Liked by 1 person

  3. i know this is going to sound stupid, but here in the U.S. we have the option to homeschool. Where as in years past, the requirements for doing so were very strict and there was hardly any available resources, now there are an abundance of parents taking advantage of this( including my daughter, thank goodness). I had wanted to do this with both of my children growing up but as i stated, it was much more difficult in the past. How are things in your country regarding this? is it an option for you? It sounds like you are highly intelligent and motivated…just wondering…

    Liked by 2 people

    1. We can here but the government is trying to make it less attractive and more rules based. It’s the finance side which stops me. Can’t find a way of teaching, paying for the additional teaching costs and working. If we were still a couple it would have happened years ago. x


      1. aww, man that sucks..i hear your government is now making some maybe they will eventually see the benefit of encouraging home schooling ( our current one is awful but the changes that did happen happened over a period of 20 years)…all i can say outside of that is that my daughter spends next to nothing..and is still able to exceed the requirements here…so, here’s to hoping that will be an option for you at some point…hugs!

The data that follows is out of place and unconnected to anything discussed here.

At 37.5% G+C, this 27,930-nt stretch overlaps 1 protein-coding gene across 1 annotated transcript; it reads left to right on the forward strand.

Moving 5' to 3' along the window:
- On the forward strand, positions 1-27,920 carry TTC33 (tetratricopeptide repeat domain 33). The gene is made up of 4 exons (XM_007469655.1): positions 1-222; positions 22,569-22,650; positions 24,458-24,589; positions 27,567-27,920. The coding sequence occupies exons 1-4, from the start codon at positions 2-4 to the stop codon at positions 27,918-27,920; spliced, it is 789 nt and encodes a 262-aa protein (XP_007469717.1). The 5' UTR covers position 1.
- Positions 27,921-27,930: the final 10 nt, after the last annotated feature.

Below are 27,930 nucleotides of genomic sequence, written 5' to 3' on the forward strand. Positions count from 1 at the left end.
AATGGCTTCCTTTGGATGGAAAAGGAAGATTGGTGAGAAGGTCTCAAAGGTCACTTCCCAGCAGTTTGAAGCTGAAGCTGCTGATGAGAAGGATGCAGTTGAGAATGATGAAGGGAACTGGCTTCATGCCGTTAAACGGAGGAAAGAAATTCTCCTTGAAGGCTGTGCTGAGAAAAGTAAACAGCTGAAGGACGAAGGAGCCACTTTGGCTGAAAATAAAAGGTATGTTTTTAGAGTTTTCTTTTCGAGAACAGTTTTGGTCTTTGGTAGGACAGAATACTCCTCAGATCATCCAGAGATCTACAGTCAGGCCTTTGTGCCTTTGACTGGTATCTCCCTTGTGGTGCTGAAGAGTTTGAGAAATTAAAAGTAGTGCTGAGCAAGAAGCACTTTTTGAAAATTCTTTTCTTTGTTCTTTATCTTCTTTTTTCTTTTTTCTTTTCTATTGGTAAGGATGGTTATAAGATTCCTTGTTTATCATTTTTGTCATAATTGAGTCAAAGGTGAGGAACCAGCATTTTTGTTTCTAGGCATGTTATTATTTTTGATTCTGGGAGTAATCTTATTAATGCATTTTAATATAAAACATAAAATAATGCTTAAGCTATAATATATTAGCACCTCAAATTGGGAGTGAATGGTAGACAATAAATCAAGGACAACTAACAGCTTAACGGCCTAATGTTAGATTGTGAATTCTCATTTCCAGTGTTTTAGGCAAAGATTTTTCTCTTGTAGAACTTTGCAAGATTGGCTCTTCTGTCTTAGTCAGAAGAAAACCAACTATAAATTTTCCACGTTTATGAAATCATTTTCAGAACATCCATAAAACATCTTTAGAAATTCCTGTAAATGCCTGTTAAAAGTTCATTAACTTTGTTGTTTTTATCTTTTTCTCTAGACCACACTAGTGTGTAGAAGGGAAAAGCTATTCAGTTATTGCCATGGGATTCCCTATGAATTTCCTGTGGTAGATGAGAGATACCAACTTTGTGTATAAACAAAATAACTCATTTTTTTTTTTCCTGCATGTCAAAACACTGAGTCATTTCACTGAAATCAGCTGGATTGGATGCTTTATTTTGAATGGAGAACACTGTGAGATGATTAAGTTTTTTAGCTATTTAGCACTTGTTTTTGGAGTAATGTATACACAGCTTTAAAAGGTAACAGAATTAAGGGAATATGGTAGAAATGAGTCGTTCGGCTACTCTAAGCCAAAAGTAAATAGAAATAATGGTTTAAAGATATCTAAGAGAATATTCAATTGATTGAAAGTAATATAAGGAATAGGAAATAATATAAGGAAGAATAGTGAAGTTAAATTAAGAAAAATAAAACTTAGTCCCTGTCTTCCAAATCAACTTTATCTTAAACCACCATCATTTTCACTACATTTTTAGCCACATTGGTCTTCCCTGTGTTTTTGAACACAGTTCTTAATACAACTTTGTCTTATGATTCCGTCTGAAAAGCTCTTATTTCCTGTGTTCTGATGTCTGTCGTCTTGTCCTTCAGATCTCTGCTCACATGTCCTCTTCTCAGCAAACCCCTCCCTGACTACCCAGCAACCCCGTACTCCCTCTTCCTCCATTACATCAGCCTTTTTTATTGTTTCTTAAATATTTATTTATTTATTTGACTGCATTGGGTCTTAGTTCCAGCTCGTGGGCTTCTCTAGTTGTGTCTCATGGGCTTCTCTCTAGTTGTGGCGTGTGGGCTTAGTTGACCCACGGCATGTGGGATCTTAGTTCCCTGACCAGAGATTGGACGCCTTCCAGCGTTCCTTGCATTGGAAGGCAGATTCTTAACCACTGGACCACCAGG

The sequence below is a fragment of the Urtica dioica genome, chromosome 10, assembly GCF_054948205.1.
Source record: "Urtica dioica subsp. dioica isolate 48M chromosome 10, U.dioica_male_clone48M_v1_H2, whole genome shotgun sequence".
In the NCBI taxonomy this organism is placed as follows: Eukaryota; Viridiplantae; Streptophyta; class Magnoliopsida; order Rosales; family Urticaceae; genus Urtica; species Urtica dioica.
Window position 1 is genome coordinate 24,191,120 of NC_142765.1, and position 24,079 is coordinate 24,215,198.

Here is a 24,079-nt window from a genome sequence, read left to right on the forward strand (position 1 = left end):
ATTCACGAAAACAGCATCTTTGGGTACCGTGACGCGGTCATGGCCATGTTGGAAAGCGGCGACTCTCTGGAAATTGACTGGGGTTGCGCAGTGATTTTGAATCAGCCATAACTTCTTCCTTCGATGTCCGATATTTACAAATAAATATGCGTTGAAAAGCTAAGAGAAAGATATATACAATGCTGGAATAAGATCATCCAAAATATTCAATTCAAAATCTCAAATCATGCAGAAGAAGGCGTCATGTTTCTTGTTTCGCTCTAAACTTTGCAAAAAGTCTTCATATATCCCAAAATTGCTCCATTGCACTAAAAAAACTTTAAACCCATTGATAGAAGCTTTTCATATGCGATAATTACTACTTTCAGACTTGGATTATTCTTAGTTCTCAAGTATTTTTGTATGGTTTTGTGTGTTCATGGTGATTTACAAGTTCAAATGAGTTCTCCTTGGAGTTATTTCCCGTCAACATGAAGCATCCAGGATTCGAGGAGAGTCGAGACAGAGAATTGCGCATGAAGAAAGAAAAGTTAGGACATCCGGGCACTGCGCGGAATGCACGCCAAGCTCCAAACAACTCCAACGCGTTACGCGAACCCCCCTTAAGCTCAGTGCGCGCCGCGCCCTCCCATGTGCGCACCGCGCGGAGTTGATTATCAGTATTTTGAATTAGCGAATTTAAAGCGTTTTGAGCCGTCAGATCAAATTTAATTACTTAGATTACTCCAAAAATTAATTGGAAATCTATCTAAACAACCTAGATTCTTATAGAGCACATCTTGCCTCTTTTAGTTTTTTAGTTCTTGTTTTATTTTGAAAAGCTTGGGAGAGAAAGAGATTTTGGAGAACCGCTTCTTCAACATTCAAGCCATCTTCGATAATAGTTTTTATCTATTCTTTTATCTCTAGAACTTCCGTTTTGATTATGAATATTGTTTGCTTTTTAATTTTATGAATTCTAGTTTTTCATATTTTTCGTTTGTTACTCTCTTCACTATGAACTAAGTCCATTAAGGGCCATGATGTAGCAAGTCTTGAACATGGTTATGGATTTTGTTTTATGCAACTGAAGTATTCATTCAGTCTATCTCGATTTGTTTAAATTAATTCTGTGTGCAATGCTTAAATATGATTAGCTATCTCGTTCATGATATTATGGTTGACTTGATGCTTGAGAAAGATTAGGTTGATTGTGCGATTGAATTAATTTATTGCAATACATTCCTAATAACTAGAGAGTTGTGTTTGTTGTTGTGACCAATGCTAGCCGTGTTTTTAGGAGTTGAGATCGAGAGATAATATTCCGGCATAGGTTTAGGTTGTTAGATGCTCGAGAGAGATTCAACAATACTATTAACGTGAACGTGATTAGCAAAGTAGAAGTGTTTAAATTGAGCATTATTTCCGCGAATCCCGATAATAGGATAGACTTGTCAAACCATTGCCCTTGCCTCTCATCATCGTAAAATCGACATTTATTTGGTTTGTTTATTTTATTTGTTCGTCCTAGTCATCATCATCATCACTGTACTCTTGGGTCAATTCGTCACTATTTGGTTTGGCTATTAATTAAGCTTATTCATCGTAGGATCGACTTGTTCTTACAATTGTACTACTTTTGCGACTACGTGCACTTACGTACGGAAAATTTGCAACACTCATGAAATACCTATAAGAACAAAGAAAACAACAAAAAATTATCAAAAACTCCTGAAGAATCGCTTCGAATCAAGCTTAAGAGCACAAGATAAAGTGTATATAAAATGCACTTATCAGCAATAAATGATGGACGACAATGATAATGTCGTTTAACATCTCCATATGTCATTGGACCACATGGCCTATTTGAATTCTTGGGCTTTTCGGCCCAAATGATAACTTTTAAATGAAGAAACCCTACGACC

Liked by 1 person

  4. Strange how your boy is classified as smart or struggling as it suits the school’s defence.

    If I find Aladdin’s lamp, I’ll rub it and get the genie to turn all the teachers there into dyslexics for a week, and make them take exams that week too. Hopefully a week in someone’s shoes will resurrect their conscience.

    No matter what fool of a PM has comandeered the top roost, there’s always room and opportunity to rebel against injustices and weaknesses in any system and create one that works better.

    It’s up to his teachers to care enough to do it.

    Liked by 2 people

      1. This argument doesn’t make a lot of sense to me. If he is getting good results generally, then it should be clear that spelling is a specific issue that needs to be worked on separately.

        Liked by 2 people

  5. I so feel for your son and recognise his struggles. The other point to make is although he way be able to guess or work out the majority of the questions doing this all day is stressful and exhausting. It’s really not good enough to give him not support just because he is managing to scrape by, what level of attainment would he be at if he had support with his dyslexia? He is obviously highly intelligent and far more capable than his grades currently suggest.

    Liked by 3 people

    1. The NHS tried to do something like this with Autism and they went into schools to work with the teachers. They came back saying it was a complete waste of time. No one was interested. At his school they never got asked one question by the teachers. Most were doing other things and not listening

      Liked by 1 person